10 August 2017
1. Philip McBride is a licensed trainer. He entered a horse trained by him, MANDARIN PRINCESS, to run in a race at Yarmouth on 27 July 2017 for 2-year olds, namely the Read Silvestre De Sousa at 188Bet Novice Auction Stakes.
2. A horse trained by Mr McBride did run in this race and was the winner. The winner was selected for a dope test. As part of that procedure the identity of the horse is confirmed by scanning its identity implant. That revealed that the horse was not MANDARIN PRINCESS but MILLIE’S KISS, a 3-year old filly trained by Mr McBride and entered to run in a race at Yarmouth later that afternoon.
3. The Stewards held an enquiry in the course of which Mr McBride admitted that he had saddled and run the wrong horse for the race. The Stewards referred the matter to the BHA.
4. Following that referral this enquiry has been convened on 10 August 2017 to consider a formal objection to the winner of the above-mentioned race, named as MANDARIN PRINCESS, and to consider whether Mr McBride has committed a breach of Rule (C)37.2 of the Rules of Racing which requires a trainer to ensure that the horse that runs in a race is the horse that was named at the time of entry.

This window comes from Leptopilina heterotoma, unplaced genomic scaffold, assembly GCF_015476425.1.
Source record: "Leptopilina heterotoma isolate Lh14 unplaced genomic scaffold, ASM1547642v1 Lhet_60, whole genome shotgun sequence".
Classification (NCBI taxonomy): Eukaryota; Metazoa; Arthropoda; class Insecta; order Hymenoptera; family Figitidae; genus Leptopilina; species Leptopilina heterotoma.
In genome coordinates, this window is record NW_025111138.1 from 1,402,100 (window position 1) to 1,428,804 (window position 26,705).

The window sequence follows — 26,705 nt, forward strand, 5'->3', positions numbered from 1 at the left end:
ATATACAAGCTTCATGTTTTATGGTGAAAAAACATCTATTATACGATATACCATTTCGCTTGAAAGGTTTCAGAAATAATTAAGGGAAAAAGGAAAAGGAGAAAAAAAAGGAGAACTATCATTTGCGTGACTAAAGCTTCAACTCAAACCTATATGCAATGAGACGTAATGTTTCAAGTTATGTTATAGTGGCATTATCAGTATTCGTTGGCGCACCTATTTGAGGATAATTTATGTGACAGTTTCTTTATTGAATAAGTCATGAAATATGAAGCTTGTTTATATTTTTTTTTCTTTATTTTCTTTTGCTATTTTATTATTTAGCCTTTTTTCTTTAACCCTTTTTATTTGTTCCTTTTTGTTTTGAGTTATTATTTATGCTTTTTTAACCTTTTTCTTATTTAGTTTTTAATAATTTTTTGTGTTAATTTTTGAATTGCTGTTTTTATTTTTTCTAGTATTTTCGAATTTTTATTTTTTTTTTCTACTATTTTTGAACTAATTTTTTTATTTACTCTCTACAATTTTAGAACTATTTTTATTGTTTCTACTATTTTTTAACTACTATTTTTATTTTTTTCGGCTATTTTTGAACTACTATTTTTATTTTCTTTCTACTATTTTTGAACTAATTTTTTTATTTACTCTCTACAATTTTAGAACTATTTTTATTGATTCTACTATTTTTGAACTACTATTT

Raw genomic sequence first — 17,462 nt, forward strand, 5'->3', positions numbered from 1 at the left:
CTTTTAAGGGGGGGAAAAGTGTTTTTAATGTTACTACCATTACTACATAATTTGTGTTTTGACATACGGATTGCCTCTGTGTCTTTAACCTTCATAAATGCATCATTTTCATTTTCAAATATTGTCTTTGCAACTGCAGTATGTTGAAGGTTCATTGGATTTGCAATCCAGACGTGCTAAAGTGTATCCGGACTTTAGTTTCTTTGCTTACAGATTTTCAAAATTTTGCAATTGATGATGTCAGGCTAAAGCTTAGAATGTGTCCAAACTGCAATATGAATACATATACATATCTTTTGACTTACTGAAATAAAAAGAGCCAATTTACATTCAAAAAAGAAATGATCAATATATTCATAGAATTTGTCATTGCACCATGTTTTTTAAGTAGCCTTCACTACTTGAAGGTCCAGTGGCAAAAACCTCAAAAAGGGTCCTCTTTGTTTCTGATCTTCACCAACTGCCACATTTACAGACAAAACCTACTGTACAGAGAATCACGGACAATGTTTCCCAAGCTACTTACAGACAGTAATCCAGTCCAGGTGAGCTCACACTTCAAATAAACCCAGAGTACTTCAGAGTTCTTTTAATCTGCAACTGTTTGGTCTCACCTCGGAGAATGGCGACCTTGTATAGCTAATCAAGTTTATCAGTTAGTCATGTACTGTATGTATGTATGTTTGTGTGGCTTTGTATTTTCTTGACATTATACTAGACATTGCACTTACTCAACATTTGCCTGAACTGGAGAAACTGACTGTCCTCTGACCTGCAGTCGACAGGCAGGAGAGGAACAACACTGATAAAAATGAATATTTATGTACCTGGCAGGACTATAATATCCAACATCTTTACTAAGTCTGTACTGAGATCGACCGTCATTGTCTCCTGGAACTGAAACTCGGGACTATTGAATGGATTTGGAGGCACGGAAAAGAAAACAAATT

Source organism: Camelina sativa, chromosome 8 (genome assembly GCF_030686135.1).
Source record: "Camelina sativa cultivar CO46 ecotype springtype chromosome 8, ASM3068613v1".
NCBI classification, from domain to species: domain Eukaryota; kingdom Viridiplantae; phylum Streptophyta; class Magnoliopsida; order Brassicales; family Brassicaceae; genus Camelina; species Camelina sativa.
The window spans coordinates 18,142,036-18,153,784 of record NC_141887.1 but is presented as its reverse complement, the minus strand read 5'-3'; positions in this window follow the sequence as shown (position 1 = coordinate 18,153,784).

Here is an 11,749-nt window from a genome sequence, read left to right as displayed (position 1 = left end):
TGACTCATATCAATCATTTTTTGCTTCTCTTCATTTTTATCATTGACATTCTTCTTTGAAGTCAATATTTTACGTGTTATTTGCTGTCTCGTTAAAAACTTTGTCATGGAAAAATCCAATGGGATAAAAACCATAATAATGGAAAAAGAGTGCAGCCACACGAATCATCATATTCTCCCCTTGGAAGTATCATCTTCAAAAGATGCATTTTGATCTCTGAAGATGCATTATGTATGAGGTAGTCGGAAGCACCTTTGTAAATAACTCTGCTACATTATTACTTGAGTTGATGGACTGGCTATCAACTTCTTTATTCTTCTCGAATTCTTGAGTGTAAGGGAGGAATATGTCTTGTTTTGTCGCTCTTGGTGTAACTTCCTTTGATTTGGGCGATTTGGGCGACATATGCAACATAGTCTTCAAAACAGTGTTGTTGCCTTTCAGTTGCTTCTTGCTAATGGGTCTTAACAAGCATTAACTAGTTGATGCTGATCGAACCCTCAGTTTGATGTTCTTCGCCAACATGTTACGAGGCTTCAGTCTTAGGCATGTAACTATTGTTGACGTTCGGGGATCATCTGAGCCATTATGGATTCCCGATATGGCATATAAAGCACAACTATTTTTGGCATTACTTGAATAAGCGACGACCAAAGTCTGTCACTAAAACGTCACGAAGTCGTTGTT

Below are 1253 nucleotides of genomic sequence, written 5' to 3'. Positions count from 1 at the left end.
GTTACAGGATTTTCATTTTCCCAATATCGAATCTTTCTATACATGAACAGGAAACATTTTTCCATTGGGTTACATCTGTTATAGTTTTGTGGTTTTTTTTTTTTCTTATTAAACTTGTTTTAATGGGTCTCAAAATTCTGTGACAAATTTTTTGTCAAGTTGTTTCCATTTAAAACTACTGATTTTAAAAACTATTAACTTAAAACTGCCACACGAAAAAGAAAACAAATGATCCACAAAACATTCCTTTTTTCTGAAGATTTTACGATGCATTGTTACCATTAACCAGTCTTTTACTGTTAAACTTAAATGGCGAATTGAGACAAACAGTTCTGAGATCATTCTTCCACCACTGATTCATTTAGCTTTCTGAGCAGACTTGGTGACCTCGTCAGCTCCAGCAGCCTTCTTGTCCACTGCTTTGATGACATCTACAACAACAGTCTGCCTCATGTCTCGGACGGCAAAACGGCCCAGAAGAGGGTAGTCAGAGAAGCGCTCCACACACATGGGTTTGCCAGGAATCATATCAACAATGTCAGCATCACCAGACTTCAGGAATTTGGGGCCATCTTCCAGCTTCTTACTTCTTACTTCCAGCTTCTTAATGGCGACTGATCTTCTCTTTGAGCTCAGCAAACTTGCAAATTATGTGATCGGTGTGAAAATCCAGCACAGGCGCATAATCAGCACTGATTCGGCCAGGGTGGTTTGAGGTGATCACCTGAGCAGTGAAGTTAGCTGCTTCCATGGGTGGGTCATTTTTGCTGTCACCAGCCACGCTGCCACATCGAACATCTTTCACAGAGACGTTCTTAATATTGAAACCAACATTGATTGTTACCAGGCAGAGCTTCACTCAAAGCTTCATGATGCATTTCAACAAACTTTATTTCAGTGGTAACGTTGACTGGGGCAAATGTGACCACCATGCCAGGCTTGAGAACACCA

5. Mr McBride has been present at the enquiry. He admitted a breach of the Rule. The BHA was represented by Lauren Robinson.
6. In presenting the case Ms Robinson said that the BHA accepted that this incident was an accidental error: there was no fraudulent intent or a deliberate endeavour to deceive by Mr McBride. There was put before the Panel a few documents which included a report of the betting on the race by Mr James Moore, the BHA Principal Betting Investigator, to the effect that betting on the race had raised no concerns. There were also copies of the identity forms for the two horses which include their markings. MANDARIN PRINCESS had distinctive white patches, particularly on her forehead, and the lower part of her left hind leg. MILLIE’S KISS had no white patches.
7. Mr McBride gave evidence and described in some detail his actions at Yarmouth on 27 July 2017.
8. He drove the horse box in which were the two horses to Yarmouth from Newmarket arriving about 11.30am some two hours before the race in which MANDARIN PRINCESS was entered to run. At the racecourse the two horses were put in adjacent boxes by Mr McBride and one of his stable grooms Alice Bond. They both went to have something to eat, and then Mr McBride declared both horses.